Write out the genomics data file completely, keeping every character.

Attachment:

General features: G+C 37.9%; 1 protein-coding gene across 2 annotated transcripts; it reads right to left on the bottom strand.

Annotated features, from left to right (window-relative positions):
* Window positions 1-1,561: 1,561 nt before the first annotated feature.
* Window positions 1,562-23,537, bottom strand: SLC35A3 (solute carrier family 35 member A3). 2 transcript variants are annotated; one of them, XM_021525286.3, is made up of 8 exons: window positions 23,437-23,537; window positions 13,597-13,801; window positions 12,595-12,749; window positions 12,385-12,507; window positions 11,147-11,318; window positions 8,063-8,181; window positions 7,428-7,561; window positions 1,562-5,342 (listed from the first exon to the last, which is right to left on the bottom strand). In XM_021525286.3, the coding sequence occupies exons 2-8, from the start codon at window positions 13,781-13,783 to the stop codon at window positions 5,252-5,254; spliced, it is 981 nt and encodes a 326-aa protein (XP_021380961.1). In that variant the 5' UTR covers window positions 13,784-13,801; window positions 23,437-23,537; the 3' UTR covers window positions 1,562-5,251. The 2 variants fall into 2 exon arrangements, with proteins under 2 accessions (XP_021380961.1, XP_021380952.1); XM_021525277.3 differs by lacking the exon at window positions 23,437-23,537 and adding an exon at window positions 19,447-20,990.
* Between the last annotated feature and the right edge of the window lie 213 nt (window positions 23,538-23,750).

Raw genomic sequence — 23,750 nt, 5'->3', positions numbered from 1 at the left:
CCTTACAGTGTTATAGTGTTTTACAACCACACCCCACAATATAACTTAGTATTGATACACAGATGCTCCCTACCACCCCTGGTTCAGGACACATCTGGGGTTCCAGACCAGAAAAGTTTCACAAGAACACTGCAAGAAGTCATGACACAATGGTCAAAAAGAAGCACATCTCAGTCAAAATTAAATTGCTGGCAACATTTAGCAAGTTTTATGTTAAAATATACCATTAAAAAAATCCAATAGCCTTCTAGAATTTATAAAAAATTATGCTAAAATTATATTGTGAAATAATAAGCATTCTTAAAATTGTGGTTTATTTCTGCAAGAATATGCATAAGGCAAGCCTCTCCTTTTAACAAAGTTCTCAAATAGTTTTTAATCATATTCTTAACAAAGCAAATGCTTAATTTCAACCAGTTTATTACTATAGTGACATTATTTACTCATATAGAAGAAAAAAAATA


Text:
General features: G+C 37.9%; 1 protein-coding gene across 2 annotated transcripts; it reads right to left on the bottom strand.

Annotated features, from left to right (window-relative positions):
* Window positions 1-1,561: 1,561 nt before the first annotated feature.
* Window positions 1,562-23,537, bottom strand: SLC35A3 (solute carrier family 35 member A3). 2 transcript variants are annotated; one of them, XM_021525286.3, is made up of 8 exons: window positions 23,437-23,537; window positions 13,597-13,801; window positions 12,595-12,749; window positions 12,385-12,507; window positions 11,147-11,318; window positions 8,063-8,181; window positions 7,428-7,561; window positions 1,562-5,342 (listed from the first exon to the last, which is right to left on the bottom strand). In XM_021525286.3, the coding sequence occupies exons 2-8, from the start codon at window positions 13,781-13,783 to the stop codon at window positions 5,252-5,254; spliced, it is 981 nt and encodes a 326-aa protein (XP_021380961.1). In that variant the 5' UTR covers window positions 13,784-13,801; window positions 23,437-23,537; the 3' UTR covers window positions 1,562-5,251. The 2 variants fall into 2 exon arrangements, with proteins under 2 accessions (XP_021380961.1, XP_021380952.1); XM_021525277.3 differs by lacking the exon at window positions 23,437-23,537 and adding an exon at window positions 19,447-20,990.
* Between the last annotated feature and the right edge of the window lie 213 nt (window positions 23,538-23,750).

Raw genomic sequence — 23,750 nt, 5'->3', positions numbered from 1 at the left:
CCTTACAGTGTTATAGTGTTTTACAACCACACCCCACAATATAACTTAGTATTGATACACAGATGCTCCCTACCACCCCTGGTTCAGGACACATCTGGGGTTCCAGACCAGAAAAGTTTCACAAGAACACTGCAAGAAGTCATGACACAATGGTCAAAAAGAAGCACATCTCAGTCAAAATTAAATTGCTGGCAACATTTAGCAAGTTTTATGTTAAAATATACCATTAAAAAAATCCAATAGCCTTCTAGAATTTATAAAAAATTATGCTAAAATTATATTGTGAAATAATAAGCATTCTTAAAATTGTGGTTTATTTCTGCAAGAATATGCATAAGGCAAGCCTCTCCTTTTAACAAAGTTCTCAAATAGTTTTTAATCATATTCTTAACAAAGCAAATGCTTAATTTCAACCAGTTTATTACTATAGTGACATTATTTACTCATATAGAAGAAAAAAAATA